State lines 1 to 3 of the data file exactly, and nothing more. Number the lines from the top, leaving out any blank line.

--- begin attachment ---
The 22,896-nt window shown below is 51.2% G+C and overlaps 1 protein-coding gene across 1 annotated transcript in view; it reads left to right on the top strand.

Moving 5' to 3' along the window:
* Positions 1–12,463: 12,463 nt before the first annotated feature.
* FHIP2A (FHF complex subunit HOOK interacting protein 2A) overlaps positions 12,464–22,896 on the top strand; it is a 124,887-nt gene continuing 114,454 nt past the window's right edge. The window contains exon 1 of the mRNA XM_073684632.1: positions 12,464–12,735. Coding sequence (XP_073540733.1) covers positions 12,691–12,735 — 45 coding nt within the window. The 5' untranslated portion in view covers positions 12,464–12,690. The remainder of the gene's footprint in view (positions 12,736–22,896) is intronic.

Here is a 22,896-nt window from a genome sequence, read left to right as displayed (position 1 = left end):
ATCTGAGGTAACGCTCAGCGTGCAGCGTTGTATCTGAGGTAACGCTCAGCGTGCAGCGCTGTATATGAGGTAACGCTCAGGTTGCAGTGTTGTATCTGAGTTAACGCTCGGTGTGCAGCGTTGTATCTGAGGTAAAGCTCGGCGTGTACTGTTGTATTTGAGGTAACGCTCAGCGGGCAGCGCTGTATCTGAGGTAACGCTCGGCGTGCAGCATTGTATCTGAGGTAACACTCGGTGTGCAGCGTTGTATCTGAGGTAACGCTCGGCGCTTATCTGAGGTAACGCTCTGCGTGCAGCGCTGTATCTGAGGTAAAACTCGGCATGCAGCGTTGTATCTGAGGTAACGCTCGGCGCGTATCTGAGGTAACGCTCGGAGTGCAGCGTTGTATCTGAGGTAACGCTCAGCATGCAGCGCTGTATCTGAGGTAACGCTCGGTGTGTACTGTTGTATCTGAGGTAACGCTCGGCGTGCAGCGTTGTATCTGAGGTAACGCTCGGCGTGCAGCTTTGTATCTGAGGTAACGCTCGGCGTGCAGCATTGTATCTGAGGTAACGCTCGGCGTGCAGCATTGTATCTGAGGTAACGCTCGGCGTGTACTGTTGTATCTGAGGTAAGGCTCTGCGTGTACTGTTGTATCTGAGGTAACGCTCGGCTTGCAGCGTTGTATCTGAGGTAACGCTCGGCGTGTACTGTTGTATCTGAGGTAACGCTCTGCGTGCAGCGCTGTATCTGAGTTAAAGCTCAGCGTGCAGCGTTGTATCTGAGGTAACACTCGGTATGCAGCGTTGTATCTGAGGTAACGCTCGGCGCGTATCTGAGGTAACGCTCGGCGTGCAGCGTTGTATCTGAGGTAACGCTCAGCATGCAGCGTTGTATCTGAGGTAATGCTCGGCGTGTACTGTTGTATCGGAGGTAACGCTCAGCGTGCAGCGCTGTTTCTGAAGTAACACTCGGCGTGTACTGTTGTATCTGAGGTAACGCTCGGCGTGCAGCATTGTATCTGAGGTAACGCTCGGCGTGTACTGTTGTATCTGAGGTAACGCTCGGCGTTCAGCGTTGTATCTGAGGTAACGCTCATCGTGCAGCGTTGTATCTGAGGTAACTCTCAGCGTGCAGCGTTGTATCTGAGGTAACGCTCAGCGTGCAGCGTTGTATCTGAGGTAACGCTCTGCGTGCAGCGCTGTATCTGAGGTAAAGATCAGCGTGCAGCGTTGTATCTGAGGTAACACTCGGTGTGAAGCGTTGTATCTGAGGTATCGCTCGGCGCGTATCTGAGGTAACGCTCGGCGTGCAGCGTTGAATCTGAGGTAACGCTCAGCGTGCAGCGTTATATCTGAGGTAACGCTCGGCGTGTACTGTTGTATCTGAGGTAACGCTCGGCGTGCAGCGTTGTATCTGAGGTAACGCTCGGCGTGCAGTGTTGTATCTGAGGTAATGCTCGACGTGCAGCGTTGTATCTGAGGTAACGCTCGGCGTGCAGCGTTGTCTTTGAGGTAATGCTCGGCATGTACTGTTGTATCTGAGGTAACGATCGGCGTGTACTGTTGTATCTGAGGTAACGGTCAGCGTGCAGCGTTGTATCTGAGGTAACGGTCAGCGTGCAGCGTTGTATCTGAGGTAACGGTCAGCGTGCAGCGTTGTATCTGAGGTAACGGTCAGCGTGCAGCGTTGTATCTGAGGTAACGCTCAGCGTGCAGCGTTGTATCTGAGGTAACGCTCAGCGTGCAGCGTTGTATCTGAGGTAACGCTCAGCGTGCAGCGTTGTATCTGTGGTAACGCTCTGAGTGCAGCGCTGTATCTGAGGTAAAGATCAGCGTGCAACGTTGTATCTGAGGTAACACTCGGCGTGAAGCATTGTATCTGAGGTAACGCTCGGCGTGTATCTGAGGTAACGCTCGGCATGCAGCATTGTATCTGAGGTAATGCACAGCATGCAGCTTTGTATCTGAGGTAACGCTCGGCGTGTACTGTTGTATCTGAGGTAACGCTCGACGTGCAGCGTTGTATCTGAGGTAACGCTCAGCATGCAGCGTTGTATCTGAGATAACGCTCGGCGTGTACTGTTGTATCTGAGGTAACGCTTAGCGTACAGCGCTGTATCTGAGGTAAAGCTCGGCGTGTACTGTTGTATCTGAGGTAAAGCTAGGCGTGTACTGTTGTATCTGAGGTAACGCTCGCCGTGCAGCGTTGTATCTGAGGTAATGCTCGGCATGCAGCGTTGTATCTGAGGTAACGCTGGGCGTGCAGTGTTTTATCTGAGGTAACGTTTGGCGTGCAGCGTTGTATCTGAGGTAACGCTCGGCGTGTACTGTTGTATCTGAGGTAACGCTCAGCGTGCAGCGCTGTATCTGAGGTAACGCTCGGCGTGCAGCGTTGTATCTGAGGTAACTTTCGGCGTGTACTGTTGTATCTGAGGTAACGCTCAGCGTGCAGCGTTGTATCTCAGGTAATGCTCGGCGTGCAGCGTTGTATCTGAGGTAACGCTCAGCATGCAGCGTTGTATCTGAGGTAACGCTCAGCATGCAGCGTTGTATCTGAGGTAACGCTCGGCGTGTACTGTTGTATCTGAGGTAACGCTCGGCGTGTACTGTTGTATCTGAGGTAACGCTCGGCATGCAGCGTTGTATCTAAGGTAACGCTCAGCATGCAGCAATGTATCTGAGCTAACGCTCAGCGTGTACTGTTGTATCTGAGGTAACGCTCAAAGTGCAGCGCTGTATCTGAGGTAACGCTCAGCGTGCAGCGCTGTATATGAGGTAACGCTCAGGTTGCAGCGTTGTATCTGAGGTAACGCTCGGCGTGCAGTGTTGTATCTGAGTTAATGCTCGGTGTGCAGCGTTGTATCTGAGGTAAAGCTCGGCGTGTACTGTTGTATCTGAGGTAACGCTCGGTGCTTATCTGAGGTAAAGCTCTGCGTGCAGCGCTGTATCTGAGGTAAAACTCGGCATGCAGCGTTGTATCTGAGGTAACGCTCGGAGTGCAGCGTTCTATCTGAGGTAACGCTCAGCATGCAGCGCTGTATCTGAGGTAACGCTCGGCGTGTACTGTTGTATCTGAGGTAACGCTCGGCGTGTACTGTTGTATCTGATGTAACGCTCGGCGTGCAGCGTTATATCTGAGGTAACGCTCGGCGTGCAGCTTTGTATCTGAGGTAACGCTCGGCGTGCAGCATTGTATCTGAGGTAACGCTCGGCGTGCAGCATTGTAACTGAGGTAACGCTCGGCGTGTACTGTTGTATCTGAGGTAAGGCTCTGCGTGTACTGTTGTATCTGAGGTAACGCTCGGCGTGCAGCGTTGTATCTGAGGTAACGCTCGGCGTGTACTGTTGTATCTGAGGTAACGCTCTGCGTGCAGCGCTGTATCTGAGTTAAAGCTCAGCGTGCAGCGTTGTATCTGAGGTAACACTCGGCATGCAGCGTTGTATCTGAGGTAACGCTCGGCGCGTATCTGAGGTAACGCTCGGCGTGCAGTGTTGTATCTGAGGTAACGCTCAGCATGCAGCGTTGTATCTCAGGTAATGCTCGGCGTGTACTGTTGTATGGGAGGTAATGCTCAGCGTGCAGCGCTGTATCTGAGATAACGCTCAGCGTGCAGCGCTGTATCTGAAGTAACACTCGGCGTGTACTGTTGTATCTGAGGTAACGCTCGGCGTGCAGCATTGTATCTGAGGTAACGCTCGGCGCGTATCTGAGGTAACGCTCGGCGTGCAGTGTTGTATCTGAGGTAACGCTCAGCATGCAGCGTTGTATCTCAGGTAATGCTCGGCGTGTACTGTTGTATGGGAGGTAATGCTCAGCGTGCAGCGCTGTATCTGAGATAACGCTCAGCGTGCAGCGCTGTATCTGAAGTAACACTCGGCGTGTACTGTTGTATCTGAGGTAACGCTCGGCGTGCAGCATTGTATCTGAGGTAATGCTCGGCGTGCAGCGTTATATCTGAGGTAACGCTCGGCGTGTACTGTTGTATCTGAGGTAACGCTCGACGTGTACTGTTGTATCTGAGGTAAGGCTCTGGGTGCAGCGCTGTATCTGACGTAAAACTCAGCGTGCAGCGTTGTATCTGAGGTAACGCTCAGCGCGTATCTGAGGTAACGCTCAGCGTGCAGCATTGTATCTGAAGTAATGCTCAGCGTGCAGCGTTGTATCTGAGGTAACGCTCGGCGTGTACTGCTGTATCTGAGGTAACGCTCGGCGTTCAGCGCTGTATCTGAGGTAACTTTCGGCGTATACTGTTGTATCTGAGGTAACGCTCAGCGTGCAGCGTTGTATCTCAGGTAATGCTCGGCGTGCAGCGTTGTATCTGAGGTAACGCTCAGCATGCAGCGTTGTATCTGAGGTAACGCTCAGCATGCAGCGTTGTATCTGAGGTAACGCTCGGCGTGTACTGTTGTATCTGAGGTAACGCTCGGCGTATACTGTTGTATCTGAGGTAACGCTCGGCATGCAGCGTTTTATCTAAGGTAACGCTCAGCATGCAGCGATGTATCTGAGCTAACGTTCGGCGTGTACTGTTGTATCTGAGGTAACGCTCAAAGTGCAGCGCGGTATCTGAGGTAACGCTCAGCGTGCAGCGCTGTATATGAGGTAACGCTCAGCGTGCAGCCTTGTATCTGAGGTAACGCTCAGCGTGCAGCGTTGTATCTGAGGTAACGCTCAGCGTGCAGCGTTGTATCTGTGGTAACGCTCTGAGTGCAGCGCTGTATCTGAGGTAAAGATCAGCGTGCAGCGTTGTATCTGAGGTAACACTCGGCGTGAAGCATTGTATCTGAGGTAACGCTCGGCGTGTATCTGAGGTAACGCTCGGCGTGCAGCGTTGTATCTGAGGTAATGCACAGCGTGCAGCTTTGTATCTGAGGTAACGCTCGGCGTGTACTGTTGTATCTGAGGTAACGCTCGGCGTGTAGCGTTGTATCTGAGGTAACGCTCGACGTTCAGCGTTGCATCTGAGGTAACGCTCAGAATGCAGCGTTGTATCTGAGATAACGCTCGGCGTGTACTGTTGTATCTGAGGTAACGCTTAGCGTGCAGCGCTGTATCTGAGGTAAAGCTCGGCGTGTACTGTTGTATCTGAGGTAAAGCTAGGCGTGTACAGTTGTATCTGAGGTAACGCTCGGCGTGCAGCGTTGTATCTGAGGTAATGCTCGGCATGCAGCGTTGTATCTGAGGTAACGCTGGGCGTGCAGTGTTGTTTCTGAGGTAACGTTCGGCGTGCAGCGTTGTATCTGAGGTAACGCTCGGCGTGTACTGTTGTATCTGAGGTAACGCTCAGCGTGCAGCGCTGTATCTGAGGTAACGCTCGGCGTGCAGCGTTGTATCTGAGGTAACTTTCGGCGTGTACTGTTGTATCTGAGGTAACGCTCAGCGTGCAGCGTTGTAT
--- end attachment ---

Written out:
The 22,896-nt window shown below is 51.2% G+C and overlaps 1 protein-coding gene across 1 annotated transcript in view; it reads left to right on the top strand.

Moving 5' to 3' along the window:
* Positions 1–12,463: 12,463 nt before the first annotated feature.